Novel Quantification of Extracellular Vesicles with Unaltered Surface Membranes Using an Internalized Oligonucleotide Tracer and Applied Pharmacokinetic Multiple Compartment Modeling

Pharm Res. 2021 Oct 20. doi: 10.1007/s11095-021-03102-z. Online ahead of print.


PURPOSE: We developed an accessible method for labeling small extracellular vesicles (sEVs) without disrupting endogenous ligands. Using labeled sEVs administered to conscious rats, we developed a multiple compartment pharmacokinetic model to identify potential differences in the disposition of sEVs from three different cell types.

METHODS: Crude sEVs were labeled with a non-homologous oligonucleotide and isolated from cell culture media using a commercial reagent. Jugular vein catheters were used to introduce EVs to conscious rats (n = 30) and to collect blood samples. Digital PCR was leveraged to allow for quantification over a wide dynamic range. Non-linear mixed effects analysis with first order conditional estimation – extended least squares (FOCE ELS) was used to estimate population-level parameters with associated intra-animal variability.

RESULTS: 86.5% ± 1.5% (mean ± S.E.) of EV particles were in the 45-195 nm size range and demonstrated protein and lipid markers of endosomal origin. Incorporated oligonucleotide was stable in blood and detectable over five half-lives. Data were best described by a three-compartment model with one elimination from the central compartment. We performed an observation-based simulated posterior predictive evaluation with prediction-corrected visual predictive check. Covariate and bootstrap analyses identified cell type having an influence on peripheral volumes (V2 and V3) and clearance (Cl3).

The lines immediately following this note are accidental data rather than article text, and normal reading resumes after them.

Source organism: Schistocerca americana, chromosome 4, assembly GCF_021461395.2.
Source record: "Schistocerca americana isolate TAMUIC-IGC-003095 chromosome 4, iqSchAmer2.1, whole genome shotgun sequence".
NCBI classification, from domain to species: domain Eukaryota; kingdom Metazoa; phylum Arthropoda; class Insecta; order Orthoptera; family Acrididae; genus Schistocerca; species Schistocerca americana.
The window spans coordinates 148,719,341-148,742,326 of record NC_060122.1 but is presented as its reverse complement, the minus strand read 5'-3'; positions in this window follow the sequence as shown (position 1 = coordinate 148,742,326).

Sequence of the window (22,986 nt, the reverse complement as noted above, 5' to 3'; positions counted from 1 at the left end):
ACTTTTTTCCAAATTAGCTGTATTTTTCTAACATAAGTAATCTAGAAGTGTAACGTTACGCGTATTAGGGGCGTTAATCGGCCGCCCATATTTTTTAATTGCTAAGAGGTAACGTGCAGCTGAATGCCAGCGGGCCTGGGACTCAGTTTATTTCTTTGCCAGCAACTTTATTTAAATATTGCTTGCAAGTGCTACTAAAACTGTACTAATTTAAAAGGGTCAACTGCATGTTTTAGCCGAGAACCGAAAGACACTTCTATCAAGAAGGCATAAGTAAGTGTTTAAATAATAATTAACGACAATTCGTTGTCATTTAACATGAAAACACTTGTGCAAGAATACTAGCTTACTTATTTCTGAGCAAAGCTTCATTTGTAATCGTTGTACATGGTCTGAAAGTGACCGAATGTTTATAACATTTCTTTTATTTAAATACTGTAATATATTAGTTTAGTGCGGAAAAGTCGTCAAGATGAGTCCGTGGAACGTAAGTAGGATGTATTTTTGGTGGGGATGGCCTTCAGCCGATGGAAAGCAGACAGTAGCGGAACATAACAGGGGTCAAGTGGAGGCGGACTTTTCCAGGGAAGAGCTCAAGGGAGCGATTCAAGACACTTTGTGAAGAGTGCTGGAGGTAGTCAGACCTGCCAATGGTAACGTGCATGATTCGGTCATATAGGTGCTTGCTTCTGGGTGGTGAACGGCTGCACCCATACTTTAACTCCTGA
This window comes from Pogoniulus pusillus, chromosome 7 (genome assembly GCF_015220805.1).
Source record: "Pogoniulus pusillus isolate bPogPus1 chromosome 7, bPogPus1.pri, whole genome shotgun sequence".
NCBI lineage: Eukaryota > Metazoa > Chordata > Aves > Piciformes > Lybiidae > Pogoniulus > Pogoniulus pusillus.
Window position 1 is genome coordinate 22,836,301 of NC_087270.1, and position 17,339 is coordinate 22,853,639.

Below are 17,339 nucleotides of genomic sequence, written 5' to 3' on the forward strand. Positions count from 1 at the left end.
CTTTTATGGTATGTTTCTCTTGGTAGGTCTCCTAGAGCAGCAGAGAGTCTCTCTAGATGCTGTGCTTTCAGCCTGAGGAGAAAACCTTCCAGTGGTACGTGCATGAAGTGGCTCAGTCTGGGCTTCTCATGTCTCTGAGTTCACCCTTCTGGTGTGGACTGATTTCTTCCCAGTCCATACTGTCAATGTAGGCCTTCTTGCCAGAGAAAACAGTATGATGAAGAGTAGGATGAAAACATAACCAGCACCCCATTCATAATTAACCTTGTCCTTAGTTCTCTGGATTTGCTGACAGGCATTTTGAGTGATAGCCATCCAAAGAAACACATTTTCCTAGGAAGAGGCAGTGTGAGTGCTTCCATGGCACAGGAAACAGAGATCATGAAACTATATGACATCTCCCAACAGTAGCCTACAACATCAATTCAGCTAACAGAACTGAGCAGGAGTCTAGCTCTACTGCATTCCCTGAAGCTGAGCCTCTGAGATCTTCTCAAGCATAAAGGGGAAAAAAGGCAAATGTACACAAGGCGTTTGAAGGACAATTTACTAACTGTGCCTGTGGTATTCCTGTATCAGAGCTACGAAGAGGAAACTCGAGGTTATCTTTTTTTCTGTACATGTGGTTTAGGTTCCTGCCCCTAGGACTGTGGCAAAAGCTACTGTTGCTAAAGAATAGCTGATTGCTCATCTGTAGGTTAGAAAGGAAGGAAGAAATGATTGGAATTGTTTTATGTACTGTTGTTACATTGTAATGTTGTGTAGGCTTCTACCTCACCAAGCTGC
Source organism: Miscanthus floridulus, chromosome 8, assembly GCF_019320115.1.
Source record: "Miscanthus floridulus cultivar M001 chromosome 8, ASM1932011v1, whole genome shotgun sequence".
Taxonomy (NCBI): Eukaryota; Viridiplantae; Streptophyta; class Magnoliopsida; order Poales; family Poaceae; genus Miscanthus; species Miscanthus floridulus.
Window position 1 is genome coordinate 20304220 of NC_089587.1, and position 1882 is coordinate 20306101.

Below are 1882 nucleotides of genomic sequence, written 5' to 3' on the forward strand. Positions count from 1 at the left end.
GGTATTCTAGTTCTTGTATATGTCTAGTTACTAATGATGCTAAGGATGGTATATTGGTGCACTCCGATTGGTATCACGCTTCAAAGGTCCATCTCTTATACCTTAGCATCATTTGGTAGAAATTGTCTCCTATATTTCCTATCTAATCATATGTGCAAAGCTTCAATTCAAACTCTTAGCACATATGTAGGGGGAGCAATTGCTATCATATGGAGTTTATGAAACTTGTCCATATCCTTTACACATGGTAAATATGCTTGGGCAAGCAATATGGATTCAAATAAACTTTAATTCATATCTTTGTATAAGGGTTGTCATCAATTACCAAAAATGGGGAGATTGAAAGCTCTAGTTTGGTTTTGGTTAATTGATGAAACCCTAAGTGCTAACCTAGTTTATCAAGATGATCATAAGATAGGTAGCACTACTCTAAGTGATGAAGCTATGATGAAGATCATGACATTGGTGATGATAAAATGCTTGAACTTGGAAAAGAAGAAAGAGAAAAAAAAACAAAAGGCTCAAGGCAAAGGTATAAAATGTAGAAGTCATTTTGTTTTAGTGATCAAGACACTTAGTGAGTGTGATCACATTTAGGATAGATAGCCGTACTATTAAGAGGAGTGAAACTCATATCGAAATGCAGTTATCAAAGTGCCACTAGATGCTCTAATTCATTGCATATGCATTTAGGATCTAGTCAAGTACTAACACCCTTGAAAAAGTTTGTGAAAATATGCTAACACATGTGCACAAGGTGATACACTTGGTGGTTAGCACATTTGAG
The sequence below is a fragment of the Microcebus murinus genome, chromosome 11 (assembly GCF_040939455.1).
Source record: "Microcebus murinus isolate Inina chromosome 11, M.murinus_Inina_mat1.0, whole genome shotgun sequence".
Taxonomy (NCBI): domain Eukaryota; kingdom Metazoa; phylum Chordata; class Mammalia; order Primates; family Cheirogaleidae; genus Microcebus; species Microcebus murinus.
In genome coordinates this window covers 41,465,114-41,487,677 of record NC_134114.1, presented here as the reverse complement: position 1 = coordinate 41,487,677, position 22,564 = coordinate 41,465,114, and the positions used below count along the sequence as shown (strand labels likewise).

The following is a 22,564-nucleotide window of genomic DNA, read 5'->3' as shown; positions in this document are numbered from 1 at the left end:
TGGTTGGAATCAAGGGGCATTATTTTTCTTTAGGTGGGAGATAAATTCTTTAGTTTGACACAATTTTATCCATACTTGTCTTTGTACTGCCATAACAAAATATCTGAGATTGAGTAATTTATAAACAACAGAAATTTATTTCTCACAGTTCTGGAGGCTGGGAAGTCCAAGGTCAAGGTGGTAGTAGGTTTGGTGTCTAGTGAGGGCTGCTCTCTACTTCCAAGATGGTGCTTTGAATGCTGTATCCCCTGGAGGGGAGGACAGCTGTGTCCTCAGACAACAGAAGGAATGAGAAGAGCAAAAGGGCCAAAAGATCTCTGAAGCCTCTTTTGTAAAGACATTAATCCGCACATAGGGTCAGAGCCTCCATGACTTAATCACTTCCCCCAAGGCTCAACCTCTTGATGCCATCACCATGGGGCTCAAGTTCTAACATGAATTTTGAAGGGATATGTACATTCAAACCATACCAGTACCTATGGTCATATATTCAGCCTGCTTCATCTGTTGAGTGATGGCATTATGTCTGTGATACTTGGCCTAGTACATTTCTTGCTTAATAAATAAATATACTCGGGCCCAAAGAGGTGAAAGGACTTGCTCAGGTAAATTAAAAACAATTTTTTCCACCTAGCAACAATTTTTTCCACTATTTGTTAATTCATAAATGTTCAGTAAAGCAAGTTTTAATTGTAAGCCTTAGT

CONCLUSIONS: Our method relies upon established laboratory techniques, can be tailored to a variety of biological questions regarding the pharmacokinetic disposition of extracellular vesicles, and will provide a complementary approach for the of study EV ligand-receptor interactions in the context of EV uptake and targeted therapeutics.

PMID:34671921 | DOI:10.1007/s11095-021-03102-z

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